The fat skink lay quietly in the sun, not wanting to be disturbed. She had dug a hole in the yard where the sidewalk from the garage to the front door turns the corner, under the azalea bush which was in bloom. It was where I planned to work, dig up the area and put down mulch. I am sure it was a she, getting so fat because she was ready to lay her eggs. She was brown. Her babies would first be blue. I tried to get her to move but she didn’t want to go. Finally, I used the shovel and gave her a gentle nudge. She slowly moved further away, under the golden euonymus bush, hidden from my view. Very soon after, the baby skinks were on their own, running through the garden. They have sometimes startled me as I have startled them. What amazing creatures God has put on earth!
I found this creature devouring my parsley. He ate the whole plant, then disappeared. They have to form a chrysalis, but return in a “resurrected” form. Later in the summer, I saw a butterly of his kind (a Monarch?) and wondered if it was from this caterpillar.If it were not for the butterfly, we wouldn’t have much appreciation for this guy!
I planted a tiny garden in my “matchbox” size backyard, just to prove it could be done. We had early peas and lettuce, then squash, onions, cucumbers and potatoes,.in limited quantities, of course. When the potatoes in my kitchen sprouted, I decided to plant them. We got quite a few,but we also got some oddities, strange ones with all kinds of protrusions. Also,something underground had nibbled on them. I planted beets in the window box. They need more room or may need to be planted at a different time. For some reason, the tomatoes did not produce like our grandson’s did, He brought us lots of jars of foods they had canned this past summer. they had prepared this past summer, including spaghetti sauce and soup.
A couple weeks ago when I looked at the little gingko tree in my back yard, the leaves were green. Almost within a week, they began to turn, first with a lovely golden edge around them. Later, they all began turning a beautiful shade of yellow, This afternoon, I see they have all fallen off and are lying in a heap at the bottom of the tree. I have pictures but have not been successful in importing them. Maybe next time.
In my book, Gingko trees are in a class by themselves. Like few other trees, there is a male and a female I got mine when it was just a stick with a couple leaves on top but I could recognize it. It had been a reject at a plant sale, looked unappealing and had no tag to tell people its name. I was willing to pay $5.00 for it. As it took root I saw three stems emerging. I don’t know if I have a male or female tree, but if a female, it is likely whoever lives here when I am gone will want to destroy it. I understand the female bears a fruit that has a rotten smell. In the years I have left, I will enjoy that velvety touch, its unusual shaped leaves and the beautiful yellow announcing Fall and Winter have arrived.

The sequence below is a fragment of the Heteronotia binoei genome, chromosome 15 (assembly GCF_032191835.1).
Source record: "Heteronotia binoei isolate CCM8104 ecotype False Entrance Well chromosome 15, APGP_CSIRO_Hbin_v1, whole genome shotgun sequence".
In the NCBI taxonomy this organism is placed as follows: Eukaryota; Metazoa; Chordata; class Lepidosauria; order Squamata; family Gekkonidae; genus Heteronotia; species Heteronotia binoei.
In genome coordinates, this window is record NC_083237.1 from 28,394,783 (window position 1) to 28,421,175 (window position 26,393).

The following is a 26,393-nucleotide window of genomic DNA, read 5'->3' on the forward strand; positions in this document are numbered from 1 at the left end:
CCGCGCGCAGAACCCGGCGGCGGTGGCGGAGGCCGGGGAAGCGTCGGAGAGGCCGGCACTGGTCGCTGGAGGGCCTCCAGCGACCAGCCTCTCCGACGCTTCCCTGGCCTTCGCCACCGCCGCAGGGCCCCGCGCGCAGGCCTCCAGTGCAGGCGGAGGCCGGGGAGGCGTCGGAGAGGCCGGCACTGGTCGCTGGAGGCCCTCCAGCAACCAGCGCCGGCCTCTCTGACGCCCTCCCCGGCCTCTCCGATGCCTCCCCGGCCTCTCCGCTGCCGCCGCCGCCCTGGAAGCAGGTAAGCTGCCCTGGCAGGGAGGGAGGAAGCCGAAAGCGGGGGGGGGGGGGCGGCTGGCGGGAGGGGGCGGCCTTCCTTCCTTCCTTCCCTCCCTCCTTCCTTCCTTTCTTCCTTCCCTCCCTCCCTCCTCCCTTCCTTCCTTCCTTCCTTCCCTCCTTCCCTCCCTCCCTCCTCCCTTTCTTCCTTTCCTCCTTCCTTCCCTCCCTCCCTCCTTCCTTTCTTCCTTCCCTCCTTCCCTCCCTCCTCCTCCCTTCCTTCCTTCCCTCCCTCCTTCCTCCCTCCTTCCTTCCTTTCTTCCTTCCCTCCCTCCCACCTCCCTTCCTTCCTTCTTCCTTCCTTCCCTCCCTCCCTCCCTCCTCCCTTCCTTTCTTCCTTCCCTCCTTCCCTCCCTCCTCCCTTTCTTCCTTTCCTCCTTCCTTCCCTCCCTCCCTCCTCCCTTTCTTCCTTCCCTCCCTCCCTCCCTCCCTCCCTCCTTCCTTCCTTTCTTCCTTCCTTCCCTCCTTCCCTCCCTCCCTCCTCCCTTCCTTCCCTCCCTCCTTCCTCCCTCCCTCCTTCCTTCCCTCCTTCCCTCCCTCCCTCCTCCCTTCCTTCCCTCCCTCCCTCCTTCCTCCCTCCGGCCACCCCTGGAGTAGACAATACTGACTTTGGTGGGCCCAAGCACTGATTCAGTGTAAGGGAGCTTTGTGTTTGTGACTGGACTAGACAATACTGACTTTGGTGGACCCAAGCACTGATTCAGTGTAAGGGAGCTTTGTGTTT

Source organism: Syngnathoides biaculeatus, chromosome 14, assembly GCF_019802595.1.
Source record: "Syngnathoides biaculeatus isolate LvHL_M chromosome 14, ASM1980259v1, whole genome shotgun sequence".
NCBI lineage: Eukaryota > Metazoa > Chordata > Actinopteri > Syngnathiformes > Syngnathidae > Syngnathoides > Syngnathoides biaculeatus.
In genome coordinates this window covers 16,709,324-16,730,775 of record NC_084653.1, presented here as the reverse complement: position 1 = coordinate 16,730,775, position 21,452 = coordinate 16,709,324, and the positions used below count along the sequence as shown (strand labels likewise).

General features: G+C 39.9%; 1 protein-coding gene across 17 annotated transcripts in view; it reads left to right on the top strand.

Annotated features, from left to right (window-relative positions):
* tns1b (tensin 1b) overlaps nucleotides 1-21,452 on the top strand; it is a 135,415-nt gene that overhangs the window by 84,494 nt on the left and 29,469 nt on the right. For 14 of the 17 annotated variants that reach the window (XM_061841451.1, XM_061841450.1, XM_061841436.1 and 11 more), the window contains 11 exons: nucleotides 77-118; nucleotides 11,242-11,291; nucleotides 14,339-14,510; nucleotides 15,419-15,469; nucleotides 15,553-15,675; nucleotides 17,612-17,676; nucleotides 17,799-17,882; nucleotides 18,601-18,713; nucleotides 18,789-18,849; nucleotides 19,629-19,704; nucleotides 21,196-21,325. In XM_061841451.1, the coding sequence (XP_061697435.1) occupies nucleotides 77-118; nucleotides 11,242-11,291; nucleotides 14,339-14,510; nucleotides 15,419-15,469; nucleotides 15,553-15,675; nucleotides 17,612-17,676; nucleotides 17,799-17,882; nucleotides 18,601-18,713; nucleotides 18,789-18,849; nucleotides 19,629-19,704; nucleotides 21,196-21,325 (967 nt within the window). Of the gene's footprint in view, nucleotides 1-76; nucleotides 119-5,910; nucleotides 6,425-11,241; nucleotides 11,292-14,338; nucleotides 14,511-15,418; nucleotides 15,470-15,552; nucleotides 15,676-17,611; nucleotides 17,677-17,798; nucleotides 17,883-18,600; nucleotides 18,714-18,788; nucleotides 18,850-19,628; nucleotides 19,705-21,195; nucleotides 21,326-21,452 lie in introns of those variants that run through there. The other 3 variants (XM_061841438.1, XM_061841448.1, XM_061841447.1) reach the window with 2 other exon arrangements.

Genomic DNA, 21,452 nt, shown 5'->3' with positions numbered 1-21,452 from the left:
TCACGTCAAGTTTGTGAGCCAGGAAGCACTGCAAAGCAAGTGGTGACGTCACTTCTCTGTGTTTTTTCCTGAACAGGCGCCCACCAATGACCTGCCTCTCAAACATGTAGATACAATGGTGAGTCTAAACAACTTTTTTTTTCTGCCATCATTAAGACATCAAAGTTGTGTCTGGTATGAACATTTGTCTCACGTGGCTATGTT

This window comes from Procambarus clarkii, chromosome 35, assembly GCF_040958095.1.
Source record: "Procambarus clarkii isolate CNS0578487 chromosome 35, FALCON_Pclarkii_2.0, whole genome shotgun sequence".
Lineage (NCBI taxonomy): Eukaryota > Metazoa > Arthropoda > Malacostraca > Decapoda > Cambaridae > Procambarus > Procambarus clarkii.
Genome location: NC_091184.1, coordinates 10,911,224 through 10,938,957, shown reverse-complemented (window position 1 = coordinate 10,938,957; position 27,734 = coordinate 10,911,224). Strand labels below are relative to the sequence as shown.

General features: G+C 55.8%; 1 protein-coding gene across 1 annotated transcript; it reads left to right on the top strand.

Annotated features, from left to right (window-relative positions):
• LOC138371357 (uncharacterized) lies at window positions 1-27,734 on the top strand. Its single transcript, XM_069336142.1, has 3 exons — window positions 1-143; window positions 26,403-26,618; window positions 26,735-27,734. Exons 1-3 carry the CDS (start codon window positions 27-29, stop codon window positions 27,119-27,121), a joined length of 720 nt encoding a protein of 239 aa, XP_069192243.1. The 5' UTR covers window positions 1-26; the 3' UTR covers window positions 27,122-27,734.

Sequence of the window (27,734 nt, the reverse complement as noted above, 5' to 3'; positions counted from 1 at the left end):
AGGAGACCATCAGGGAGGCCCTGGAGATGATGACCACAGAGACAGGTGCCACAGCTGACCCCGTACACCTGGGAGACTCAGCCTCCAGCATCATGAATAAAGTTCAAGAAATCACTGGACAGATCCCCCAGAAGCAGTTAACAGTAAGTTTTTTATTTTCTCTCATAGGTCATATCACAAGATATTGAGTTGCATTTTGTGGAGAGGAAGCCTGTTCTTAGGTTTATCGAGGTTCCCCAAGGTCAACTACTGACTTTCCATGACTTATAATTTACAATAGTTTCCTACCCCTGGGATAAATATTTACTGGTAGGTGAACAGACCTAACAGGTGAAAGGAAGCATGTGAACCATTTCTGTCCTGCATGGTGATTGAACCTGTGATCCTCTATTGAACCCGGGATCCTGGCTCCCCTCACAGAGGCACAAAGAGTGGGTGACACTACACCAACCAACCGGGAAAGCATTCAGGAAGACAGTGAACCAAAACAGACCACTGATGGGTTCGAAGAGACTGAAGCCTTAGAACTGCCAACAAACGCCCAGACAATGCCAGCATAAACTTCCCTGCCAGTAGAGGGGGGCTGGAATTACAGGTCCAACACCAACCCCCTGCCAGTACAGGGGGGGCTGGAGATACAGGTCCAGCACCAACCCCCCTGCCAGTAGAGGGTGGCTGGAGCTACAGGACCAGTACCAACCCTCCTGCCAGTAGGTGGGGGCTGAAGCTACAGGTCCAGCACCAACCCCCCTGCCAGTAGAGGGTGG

Seems like there is something in this that should remind us of our lives. If you have an answer, why not share it?
Let’s stay in touch. Myrtle Virginia Thompson
My name is Myrtle Virginia Thompson, sometimes aka Jenny Thompson. It’s a long story for another time. I am a retired missionary, have seen more than 8 decades come and go in my life and now it is time to reminisce about some of those bygone years. I have lived in four countries, if we count the US, and visited extensively in some others. Always, always it was the flowers that brought sunshine into my life.
Richard, beloved husband of 63 years, also loves flowers, but not working in them. That’s okay; our ideas would probably clash. He did help me once when we were clearing out brush around our new little log cabin in western NC. It was a very warm day. In one hour, 6 ticks descended on any bare spot of skin they could find on him, so I sent him inside. I don’t think they liked my sweat; only one bothered to try it.
I love a garden and gardening. I think I got that from my earthly father who likely got it from his Heavenly Father. Daddy was a “green thumb” man. Why did God choose to start life on planet Earth in a garden? I don’t know; I wasn’t there to ask. I do know that for me, gardening is therapeutic. It helps me physically, mentally, spiritually and even emotionally. Almost everybody has heard about the Garden of Eden. God closed it to man after sin entered the world. Not many people know about the garden in the city of Sodom before Sodom was destroyed. It was said to be comparable to the Garden of Eden. The Hanging Gardens of Babylon were one of the seven wonders of the ancient world.
Waiting for seeds to germinate, watching as fat “cats”–caterpillars–chew every leaf of my parsley and a praying mantis helping me get rid of the aphids brings on a wonder of God’s creative powers. Butterflies, large and small, fly silently above my head without making noise. Lizards or skinks take a sun bath but slither away when I disturb their naptime. I think they are the same ones that turn from brown to a beautiful blue. It is incredible what I have seen in my little gardening areas in each country.